The concert was top-notch.  Sir Anthony Andrews was the Master of Ceremonies, and how divine it was to see him in person again.  We heard some of the best songs from many of the musicals Bill has orchestrated over the years: Miss Saigon, My Fair Lady, Carousel, Showboat, Ragtime, Mary Poppins, and Wicked, among many others.  I wish they had chosen something from The Secret Garden, but I can't complain.  Highlights for me were "I've Grown Accustomed to Her Face" (sung by Sir Anthony himself), "Can't Help Lovin' That Man" from Showboat, "The Wizard and I" from Wicked, and Bill's "Ragtime Symphonic Suite."

Even better than the music was seeing our dear, modest Bill overwhelmed by accolades from producers, composers, and other theater legends.  Blushing and beaming, Bill's radiant face probably could have powered the entire West End all evening long.

We made a brief appearance at the post-concert reception, warmly congratulating Bill and saying hello to several other old friends.  Then we went back to Carmen's and sat up talking until 2:00 a.m.  We hated having to sleep, but a few hours of rest seemed prudent.

Monday morning, we got up at 6:00, hugged Carmen goodbye, and made our way home.  I love traveling with our children, but I also love traveling alone.  Patrick and I watched three movies in a row on the flight home without a single interruption: heaven.

Then, jiggety-jig, we were home again just 45 hours after we'd left.  Of those 45, only about 6 were spent sleeping.  Whirlwind?  Yes.  Worth it?  Absolutely.


The Great French Saga, Part V

Friday the 14th was Day Two of the Paris Museum Pass.  We went to the Louvre first and saw the bare essentials.  As it was 16 years ago, so it was on this trip: I have a hard time being motivated to spend a ton of time at the Louvre, since we go to NYC's Metropolitan Museum on a regular basis.  They both have vast collections of gorgeous art, but as philistine as it sounds for me to say this, except for a few very notable pieces, I find the two museums somewhat interchangeable (though the physical structure of the Louvre itself is far more fabulous).  Don't hate me. 

So: we saw the Mona Lisa, which is much better placed than it was 16 years ago.  You could actually see it despite the mass of humanity standing in front of it.  We saw the Winged Victory (above) and the Madonna of the Rocks.  We saw Paul Delaroche's Christian Martyr, an engraving of which hangs over our living room fireplace.  You may have seen it right here at Novembrance before.

The kids were thrilled to see the original: very gratifying.  But the Louvre was a mob scene, so we left after an appallingly short visit and walked down the Tuileries to the Orangerie Museum.  Everyone liked this one better because there were very few people there.  Four of Monet's gigantic water lily pieces hang in a very cool oval room.  After having been to Giverny, the kids were thrilled to see Monet's masterpieces.  The museum also has a lovely collection of other Impressionist art, so we took our time and enjoyed it all.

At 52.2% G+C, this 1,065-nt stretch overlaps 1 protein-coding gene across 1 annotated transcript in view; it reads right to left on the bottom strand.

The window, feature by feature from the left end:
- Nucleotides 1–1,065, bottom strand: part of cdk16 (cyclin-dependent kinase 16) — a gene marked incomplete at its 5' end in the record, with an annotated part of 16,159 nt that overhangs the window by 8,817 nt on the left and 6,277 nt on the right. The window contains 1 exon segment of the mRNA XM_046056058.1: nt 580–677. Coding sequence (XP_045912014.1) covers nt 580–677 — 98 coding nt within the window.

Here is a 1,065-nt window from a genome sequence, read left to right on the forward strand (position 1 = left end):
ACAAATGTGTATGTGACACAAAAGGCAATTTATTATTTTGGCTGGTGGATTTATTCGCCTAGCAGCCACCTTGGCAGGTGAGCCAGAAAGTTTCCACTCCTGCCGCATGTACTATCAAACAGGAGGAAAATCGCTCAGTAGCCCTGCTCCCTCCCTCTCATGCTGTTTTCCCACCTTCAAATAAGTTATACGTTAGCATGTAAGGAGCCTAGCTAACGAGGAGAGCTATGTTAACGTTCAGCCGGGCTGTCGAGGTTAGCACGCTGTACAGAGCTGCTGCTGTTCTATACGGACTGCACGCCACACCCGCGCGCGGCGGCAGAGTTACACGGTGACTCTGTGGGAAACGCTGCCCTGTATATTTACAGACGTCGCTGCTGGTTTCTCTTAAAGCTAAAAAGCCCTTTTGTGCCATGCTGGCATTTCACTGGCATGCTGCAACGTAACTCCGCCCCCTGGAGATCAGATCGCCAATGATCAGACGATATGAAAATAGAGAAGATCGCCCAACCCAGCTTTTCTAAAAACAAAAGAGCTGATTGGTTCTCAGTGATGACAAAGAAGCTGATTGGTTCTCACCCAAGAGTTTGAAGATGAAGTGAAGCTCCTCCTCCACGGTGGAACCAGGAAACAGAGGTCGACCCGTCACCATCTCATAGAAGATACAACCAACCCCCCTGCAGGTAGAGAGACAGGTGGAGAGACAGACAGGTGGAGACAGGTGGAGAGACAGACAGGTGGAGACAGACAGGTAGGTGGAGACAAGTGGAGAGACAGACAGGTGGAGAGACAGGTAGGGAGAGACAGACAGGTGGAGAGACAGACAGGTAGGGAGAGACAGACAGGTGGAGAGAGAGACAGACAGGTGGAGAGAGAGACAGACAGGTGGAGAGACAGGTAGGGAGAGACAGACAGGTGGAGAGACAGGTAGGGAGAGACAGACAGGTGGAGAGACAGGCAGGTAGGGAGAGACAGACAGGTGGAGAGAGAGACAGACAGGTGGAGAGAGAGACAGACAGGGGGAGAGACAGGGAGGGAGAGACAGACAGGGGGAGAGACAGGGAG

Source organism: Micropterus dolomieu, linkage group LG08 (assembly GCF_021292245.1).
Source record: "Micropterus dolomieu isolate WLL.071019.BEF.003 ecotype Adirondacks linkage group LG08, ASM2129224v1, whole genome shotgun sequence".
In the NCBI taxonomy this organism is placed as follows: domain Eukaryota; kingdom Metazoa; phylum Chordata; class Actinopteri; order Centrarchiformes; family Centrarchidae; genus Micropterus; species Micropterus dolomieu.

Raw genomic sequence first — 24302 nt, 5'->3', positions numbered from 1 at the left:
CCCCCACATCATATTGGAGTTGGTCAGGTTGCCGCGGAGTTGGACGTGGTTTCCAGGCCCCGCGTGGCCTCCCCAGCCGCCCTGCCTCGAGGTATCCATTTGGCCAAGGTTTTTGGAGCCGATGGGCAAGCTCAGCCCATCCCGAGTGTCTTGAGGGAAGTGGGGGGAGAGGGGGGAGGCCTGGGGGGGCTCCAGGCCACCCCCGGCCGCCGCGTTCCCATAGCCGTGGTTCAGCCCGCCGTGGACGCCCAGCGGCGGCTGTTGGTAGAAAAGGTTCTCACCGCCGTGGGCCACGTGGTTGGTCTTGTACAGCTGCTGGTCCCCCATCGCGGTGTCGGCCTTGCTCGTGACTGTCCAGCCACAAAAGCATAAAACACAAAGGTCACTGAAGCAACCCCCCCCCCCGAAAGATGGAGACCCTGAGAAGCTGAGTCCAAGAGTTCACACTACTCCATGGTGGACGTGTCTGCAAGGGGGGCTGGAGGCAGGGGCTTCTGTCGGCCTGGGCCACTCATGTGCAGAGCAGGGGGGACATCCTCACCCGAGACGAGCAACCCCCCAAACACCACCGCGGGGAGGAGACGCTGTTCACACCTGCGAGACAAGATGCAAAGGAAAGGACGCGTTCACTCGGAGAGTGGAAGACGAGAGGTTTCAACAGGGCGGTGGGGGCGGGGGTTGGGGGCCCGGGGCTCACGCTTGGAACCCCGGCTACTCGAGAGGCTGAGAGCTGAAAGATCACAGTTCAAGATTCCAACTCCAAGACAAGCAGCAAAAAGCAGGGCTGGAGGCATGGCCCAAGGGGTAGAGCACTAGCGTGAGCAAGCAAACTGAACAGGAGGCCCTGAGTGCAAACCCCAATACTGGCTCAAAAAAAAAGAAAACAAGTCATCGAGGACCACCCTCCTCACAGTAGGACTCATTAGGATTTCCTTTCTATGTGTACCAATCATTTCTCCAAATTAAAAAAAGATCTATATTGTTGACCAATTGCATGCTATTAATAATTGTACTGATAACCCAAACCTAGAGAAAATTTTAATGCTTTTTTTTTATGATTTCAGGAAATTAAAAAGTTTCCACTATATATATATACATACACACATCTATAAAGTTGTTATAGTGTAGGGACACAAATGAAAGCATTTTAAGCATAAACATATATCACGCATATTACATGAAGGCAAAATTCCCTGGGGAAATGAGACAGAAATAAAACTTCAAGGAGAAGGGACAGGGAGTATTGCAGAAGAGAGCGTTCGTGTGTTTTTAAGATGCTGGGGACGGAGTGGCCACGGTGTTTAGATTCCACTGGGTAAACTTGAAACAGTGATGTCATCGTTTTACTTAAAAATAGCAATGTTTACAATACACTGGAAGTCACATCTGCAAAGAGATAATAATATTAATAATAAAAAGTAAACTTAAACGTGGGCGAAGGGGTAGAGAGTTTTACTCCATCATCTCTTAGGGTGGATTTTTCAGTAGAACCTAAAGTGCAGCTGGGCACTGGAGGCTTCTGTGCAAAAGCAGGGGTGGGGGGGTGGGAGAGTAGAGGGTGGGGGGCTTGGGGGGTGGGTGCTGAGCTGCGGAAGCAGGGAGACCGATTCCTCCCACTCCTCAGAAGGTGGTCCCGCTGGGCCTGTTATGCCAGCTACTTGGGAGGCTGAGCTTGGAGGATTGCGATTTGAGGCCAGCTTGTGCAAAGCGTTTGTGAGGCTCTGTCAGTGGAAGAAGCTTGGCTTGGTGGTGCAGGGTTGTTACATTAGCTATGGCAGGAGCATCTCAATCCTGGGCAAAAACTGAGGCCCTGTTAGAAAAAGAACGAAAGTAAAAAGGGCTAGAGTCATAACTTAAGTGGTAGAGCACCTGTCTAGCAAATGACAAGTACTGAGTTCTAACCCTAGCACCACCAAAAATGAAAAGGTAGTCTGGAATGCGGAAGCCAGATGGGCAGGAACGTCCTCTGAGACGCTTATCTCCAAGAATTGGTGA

It was lunch time.  Café Angelina awaited.  We got there ahead of the lunch rush and got a big table in the back.  The lunch was delicious, but the real reason we were there was for the hot chocolate.  It is ridiculously thick--like pancake batter--and so creamy, dark, and delicious.  Once again, reality exceeded the high expectations I had given my children.  The bill was a small fortune, but I know the kids will never forget that meal.

After Angelina, we got on the Métro and headed for the Arc de Triomphe.  Countless stairs later, we emerged at the top of the Arch and had a great look around. 

The air was a bit hazy, but the skies were clear and the views were still terrific.  Daniel absolutely loved the Arch; it whetted his appetite for the Eiffel Tower.  The Tower and Notre Dame were the two things he most wanted to see, and he had been so patient.  His reward was coming.

That night, we watched a French movie called Les Choristes on DVD.  It's available in the U.S.--titled The Chorus--and you must see it right away if you haven't already.  It's about a man who gets a job teaching at a boarding school for troubled boys.  He forms a choir, which of course transforms everyone's lives.  Yes, I know; it sounds like Stand and Deliver and Blackboard Jungle and every other movie about idealistic teachers and cynical children, but it's a lovely film and the music is exquisite.  When we got home, I bought the DVD, the soundtrack, and the sheet music for two of the songs so that my children can learn them.

The next morning: Destination Eiffel.  We got there early.  Tess and I hopped out of the van and got in line while Patrick and the others parked the car.  I'd never been to the top of the tower before because the crowds are always so daunting.  But this time, it was all about satisfying the kids.  They loved it: the views, the elevators, the kitschy gift shops.  It really was great fun, and how satisfying it was to descend and see lines three times as long as when we arrived.

We walked all the way down the Champs de Mars toward our next stop: Les Invalides.  It was hotter than blazes, but we walked in the shade and the kids sang the rounds that I had taught them on the way home from Normandy.  The stares we got were very gratifying--the Von Perkins Family Singers on their European tour.